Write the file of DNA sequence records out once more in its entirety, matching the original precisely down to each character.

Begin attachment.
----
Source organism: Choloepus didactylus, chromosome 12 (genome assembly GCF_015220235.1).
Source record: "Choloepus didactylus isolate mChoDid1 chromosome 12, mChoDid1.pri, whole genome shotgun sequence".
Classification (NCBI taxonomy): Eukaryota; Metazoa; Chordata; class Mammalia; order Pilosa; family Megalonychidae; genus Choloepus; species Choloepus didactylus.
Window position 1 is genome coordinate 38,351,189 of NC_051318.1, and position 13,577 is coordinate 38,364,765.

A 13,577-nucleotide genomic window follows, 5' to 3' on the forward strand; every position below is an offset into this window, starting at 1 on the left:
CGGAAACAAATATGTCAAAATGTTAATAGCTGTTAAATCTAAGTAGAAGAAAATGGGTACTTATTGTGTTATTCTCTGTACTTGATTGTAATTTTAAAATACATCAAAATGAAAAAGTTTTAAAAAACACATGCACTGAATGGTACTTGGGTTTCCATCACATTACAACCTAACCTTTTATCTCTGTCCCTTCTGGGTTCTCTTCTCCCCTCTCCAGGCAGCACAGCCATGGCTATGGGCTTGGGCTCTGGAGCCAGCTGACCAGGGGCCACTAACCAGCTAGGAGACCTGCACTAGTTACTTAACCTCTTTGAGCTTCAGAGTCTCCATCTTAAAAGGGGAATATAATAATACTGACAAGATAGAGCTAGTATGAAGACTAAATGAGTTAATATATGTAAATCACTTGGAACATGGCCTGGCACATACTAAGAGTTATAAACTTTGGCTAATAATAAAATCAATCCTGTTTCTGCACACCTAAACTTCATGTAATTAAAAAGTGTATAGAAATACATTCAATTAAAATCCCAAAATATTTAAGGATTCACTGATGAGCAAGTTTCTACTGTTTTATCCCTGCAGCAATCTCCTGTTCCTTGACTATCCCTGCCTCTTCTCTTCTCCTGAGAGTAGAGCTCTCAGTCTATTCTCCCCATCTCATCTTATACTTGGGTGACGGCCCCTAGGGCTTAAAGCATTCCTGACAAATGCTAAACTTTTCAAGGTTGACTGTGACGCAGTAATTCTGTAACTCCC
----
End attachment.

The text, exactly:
Source organism: Choloepus didactylus, chromosome 12 (genome assembly GCF_015220235.1).
Source record: "Choloepus didactylus isolate mChoDid1 chromosome 12, mChoDid1.pri, whole genome shotgun sequence".
Classification (NCBI taxonomy): Eukaryota; Metazoa; Chordata; class Mammalia; order Pilosa; family Megalonychidae; genus Choloepus; species Choloepus didactylus.
Window position 1 is genome coordinate 38,351,189 of NC_051318.1, and position 13,577 is coordinate 38,364,765.

A 13,577-nucleotide genomic window follows, 5' to 3' on the forward strand; every position below is an offset into this window, starting at 1 on the left:
CGGAAACAAATATGTCAAAATGTTAATAGCTGTTAAATCTAAGTAGAAGAAAATGGGTACTTATTGTGTTATTCTCTGTACTTGATTGTAATTTTAAAATACATCAAAATGAAAAAGTTTTAAAAAACACATGCACTGAATGGTACTTGGGTTTCCATCACATTACAACCTAACCTTTTATCTCTGTCCCTTCTGGGTTCTCTTCTCCCCTCTCCAGGCAGCACAGCCATGGCTATGGGCTTGGGCTCTGGAGCCAGCTGACCAGGGGCCACTAACCAGCTAGGAGACCTGCACTAGTTACTTAACCTCTTTGAGCTTCAGAGTCTCCATCTTAAAAGGGGAATATAATAATACTGACAAGATAGAGCTAGTATGAAGACTAAATGAGTTAATATATGTAAATCACTTGGAACATGGCCTGGCACATACTAAGAGTTATAAACTTTGGCTAATAATAAAATCAATCCTGTTTCTGCACACCTAAACTTCATGTAATTAAAAAGTGTATAGAAATACATTCAATTAAAATCCCAAAATATTTAAGGATTCACTGATGAGCAAGTTTCTACTGTTTTATCCCTGCAGCAATCTCCTGTTCCTTGACTATCCCTGCCTCTTCTCTTCTCCTGAGAGTAGAGCTCTCAGTCTATTCTCCCCATCTCATCTTATACTTGGGTGACGGCCCCTAGGGCTTAAAGCATTCCTGACAAATGCTAAACTTTTCAAGGTTGACTGTGACGCAGTAATTCTGTAACTCCC